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Life Insurance On Divorce

For those getting divorced and completing a divorce settlement, life insurance often enters into the agreement as part of the finances. There’s a few things you should consider at this time, including how much life insurance, the type, and who will pay the premiums.

How much life insurance?
The amount of coverage will need to be negotiated, but at it’s simplest you’re trying to cover the loss of any ongoing payments you’ll receive as part of the divorce. Basically if your spouse should die tomorrow, you’ll want an amount of coverage equal to the total future payments that were just lost. If your former spouse is paying $15,000 per year in child support payments for about 15 years, then a beginning point would be $15,000 X 15 years = $225,000 of coverage.

What type of life insurance?
Because your former spouse’s obligations are likely to end in the future (i.e. once the kids are through school) then typically the requirement for life insurance would end at that time as well. How long they need to keep the life insurance will dictate what type of term life insurance they should purchase. You may consider 10 year term (10 years), 15 year term, or 20 year term. In all cases you should try and match the term with how long the financial obligation are, and assume that at the end of the term there is no further life insurance coverage.

Other considerations
There are three other things to consider about these policies; who will be the owner, who will be the beneficiary, and whether the beneficiary is revocable or irrevocable.

The owner of the policy is the person who both controls the policy and the person who pays for it. Note that the owner of the policy does not have to be the person who is actually insured. Typically the person who is responsible for support payments ends up being the owner. They purchase the policy and pay for it. Be warned though, there is potential for abuse if the ownership of the policy is left with the insured. They can cancel the policy at any point in the future without notification or consideration. As a result if you are receiving payments, you may consider becoming the owner of the policy and paying the premiums to ensure that you have full control of the policy.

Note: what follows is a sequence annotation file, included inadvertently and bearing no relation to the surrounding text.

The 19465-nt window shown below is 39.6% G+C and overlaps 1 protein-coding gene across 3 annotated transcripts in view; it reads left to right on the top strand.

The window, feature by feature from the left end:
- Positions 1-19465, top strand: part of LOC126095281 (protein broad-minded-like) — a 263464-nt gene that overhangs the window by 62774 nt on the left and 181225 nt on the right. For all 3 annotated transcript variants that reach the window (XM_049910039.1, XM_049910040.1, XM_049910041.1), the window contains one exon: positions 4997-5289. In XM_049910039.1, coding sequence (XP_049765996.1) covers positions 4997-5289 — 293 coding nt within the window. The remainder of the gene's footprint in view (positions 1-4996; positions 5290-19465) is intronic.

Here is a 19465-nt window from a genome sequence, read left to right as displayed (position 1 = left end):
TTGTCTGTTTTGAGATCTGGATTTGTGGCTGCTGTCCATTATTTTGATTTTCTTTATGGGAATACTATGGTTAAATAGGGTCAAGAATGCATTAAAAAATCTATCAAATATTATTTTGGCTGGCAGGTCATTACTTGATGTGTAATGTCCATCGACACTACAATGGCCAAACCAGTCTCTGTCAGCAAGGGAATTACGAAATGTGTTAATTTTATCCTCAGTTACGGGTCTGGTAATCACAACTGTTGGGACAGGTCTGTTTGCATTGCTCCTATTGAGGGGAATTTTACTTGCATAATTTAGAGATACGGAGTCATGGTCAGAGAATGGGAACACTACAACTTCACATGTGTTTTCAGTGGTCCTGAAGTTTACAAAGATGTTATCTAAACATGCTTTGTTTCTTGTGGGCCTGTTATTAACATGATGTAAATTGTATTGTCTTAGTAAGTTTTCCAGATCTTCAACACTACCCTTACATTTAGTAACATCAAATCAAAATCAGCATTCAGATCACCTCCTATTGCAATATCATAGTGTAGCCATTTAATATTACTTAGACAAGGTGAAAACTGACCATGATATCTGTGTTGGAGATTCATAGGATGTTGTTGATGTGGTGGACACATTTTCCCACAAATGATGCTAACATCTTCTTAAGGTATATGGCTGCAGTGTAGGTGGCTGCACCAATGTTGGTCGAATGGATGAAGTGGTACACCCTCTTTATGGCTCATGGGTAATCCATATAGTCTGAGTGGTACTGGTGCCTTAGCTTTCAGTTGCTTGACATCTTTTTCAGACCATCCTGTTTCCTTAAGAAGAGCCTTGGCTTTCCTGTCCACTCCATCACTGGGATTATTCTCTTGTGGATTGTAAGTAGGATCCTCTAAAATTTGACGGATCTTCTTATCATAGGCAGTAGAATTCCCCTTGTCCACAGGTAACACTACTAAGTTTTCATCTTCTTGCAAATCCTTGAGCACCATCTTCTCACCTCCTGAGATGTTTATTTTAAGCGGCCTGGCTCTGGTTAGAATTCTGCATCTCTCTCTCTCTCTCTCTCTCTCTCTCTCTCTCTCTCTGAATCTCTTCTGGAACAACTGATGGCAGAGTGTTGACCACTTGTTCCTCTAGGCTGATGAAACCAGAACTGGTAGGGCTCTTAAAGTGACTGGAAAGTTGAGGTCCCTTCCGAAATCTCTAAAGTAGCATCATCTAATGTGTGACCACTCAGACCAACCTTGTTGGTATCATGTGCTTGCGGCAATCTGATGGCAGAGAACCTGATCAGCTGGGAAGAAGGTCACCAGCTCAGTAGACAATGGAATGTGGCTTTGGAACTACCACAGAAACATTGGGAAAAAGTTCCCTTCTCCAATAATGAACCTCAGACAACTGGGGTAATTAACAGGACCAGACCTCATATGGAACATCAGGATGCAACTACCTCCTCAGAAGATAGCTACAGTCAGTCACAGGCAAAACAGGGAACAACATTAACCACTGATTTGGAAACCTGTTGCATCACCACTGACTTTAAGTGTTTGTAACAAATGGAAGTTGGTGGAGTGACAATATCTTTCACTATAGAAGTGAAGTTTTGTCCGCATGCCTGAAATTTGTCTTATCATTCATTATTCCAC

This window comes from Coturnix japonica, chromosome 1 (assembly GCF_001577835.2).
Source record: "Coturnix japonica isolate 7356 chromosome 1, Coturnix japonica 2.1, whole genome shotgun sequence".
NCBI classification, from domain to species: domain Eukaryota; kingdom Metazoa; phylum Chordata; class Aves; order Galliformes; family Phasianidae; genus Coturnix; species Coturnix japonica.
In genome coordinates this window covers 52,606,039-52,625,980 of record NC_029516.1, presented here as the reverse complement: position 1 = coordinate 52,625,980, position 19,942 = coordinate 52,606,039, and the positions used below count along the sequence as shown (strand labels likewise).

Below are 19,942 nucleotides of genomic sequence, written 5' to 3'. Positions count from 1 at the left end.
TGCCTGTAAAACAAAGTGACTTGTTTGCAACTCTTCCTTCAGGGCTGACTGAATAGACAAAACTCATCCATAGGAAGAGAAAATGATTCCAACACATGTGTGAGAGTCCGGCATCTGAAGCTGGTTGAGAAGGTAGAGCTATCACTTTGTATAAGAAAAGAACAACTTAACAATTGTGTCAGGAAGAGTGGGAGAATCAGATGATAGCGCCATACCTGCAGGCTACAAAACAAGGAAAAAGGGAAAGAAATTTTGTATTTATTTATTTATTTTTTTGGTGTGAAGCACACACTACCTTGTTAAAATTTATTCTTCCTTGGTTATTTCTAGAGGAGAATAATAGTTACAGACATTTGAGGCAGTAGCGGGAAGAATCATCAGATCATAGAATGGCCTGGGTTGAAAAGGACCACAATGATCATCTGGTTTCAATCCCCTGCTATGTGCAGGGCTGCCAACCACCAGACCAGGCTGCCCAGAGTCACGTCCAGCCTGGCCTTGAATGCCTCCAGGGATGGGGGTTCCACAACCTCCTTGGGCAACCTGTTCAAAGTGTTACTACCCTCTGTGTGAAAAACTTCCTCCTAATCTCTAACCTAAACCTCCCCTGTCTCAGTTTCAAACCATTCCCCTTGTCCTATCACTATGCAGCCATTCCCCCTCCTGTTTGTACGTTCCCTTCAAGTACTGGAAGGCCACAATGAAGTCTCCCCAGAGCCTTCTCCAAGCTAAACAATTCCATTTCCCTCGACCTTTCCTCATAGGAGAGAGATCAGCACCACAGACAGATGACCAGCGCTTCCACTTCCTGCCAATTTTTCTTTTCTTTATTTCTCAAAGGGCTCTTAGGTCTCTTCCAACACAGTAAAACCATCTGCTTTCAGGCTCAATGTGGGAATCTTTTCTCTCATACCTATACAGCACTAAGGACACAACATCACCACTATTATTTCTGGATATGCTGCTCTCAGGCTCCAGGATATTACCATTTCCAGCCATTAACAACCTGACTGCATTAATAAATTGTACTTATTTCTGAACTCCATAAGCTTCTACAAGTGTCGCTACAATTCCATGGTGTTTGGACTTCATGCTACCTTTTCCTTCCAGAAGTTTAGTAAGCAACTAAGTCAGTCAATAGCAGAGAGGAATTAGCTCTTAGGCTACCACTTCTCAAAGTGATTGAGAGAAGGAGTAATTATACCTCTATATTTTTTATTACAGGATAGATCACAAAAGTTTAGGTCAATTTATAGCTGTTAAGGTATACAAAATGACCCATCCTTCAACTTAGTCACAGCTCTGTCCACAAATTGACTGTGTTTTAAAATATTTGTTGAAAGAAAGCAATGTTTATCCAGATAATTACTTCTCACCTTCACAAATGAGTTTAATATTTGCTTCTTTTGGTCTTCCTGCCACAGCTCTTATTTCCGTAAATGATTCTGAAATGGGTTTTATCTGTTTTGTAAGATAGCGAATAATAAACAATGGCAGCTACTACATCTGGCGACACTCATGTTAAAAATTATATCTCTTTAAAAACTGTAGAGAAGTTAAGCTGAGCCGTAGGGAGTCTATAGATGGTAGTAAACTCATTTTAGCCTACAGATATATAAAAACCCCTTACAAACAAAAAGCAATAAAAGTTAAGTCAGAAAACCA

The beneficiary in this case should be the recipient of the payments and not the children. Payments as the result of a divorce are normally paid to the former spouse and not the children, so it’s the former spouse that is suffering the financial loss upon death, not the children directly. Your former spouse may opt to increase their coverage to provide additional death benefits to any children, but this would be a seperate consideration.

And lastly, life insurance policies have the ability to make a beneficiary ‘revocable’ or ‘irrevocable’. Revocable means the owner of the policy can change the beneficiary without consulting the beneficiary. Irrevocable means the owner cannot change the beneficiary without notifying the current beneficiary. Most policies by default are revocable. If your former spouse is the owner of the policy and the beneficiary (you) is set to revocable, then your former spouse can change the beneficiary to someone else without notifying you. Consider making the beneficiary irrevocable, ensuring that your signature is required before any insurance beneficiary change is made.

Existing life insurance policies

Existing life insurance policies could be considered an asset, both any existing cash or investment values, as well as any future death benefits. If your former spouse has a life insurance policy with $10,000 of investments, then this is something that should be discussed with the lawyer handling your settlement.

In addition, if they have permanent life insurance (insurance they purchased in the past and is intended to be kept for life, such as whole life or universal life) you may consider including some or all of that future death benefit in your settlement agreemeement. This would entitle you to some part of the death benefit when your former spouse passes even in the distant future. This entitlement may exist because the policy was acquired and paid for during your relationship. If this is the case, again you may consider requiring that they change the beneficiary to ‘irrevocable’ so that it can’t be changed by them in the future.

Another outstanding reference on divorce, including information on life insurance is available here: www.canadiandivorcelaws.com.

(Thanks to David Rain, Marketing and Communications Writing expert for catching my typos on this page!)

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